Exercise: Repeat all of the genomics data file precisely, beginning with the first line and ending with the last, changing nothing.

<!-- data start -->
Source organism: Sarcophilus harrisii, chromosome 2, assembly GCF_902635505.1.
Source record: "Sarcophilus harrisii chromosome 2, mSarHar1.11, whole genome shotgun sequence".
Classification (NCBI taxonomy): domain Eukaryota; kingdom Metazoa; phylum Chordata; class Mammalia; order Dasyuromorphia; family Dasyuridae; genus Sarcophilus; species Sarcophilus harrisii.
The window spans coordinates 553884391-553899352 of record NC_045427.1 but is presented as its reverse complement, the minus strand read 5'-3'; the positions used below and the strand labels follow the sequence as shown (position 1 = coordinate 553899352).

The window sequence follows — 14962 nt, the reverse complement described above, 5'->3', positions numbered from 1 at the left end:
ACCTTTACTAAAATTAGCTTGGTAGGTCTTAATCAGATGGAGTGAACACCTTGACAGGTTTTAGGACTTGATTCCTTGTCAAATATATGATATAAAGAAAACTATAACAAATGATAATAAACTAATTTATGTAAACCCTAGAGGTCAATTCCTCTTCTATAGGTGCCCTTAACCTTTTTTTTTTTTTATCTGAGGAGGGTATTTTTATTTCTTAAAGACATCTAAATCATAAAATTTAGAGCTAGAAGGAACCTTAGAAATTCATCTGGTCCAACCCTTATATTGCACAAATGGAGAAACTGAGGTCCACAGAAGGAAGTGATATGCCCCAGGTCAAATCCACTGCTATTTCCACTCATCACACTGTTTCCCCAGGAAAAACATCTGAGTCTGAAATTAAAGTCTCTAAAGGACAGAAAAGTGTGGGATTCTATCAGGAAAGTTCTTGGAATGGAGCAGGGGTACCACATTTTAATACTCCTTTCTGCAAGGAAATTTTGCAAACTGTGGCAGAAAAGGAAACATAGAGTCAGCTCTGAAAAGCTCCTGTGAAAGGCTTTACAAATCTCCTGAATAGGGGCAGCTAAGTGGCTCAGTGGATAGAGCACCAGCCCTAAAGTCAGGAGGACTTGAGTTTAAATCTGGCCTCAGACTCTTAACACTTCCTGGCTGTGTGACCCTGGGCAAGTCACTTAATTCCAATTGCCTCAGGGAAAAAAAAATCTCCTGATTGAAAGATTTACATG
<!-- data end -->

Source organism: Sarcophilus harrisii, chromosome 2, assembly GCF_902635505.1.
Source record: "Sarcophilus harrisii chromosome 2, mSarHar1.11, whole genome shotgun sequence".
Classification (NCBI taxonomy): domain Eukaryota; kingdom Metazoa; phylum Chordata; class Mammalia; order Dasyuromorphia; family Dasyuridae; genus Sarcophilus; species Sarcophilus harrisii.
The window spans coordinates 553884391-553899352 of record NC_045427.1 but is presented as its reverse complement, the minus strand read 5'-3'; the positions used below and the strand labels follow the sequence as shown (position 1 = coordinate 553899352).

The window sequence follows — 14962 nt, the reverse complement described above, 5'->3', positions numbered from 1 at the left end:
ACCTTTACTAAAATTAGCTTGGTAGGTCTTAATCAGATGGAGTGAACACCTTGACAGGTTTTAGGACTTGATTCCTTGTCAAATATATGATATAAAGAAAACTATAACAAATGATAATAAACTAATTTATGTAAACCCTAGAGGTCAATTCCTCTTCTATAGGTGCCCTTAACCTTTTTTTTTTTTTATCTGAGGAGGGTATTTTTATTTCTTAAAGACATCTAAATCATAAAATTTAGAGCTAGAAGGAACCTTAGAAATTCATCTGGTCCAACCCTTATATTGCACAAATGGAGAAACTGAGGTCCACAGAAGGAAGTGATATGCCCCAGGTCAAATCCACTGCTATTTCCACTCATCACACTGTTTCCCCAGGAAAAACATCTGAGTCTGAAATTAAAGTCTCTAAAGGACAGAAAAGTGTGGGATTCTATCAGGAAAGTTCTTGGAATGGAGCAGGGGTACCACATTTTAATACTCCTTTCTGCAAGGAAATTTTGCAAACTGTGGCAGAAAAGGAAACATAGAGTCAGCTCTGAAAAGCTCCTGTGAAAGGCTTTACAAATCTCCTGAATAGGGGCAGCTAAGTGGCTCAGTGGATAGAGCACCAGCCCTAAAGTCAGGAGGACTTGAGTTTAAATCTGGCCTCAGACTCTTAACACTTCCTGGCTGTGTGACCCTGGGCAAGTCACTTAATTCCAATTGCCTCAGGGAAAAAAAAATCTCCTGATTGAAAGATTTACATG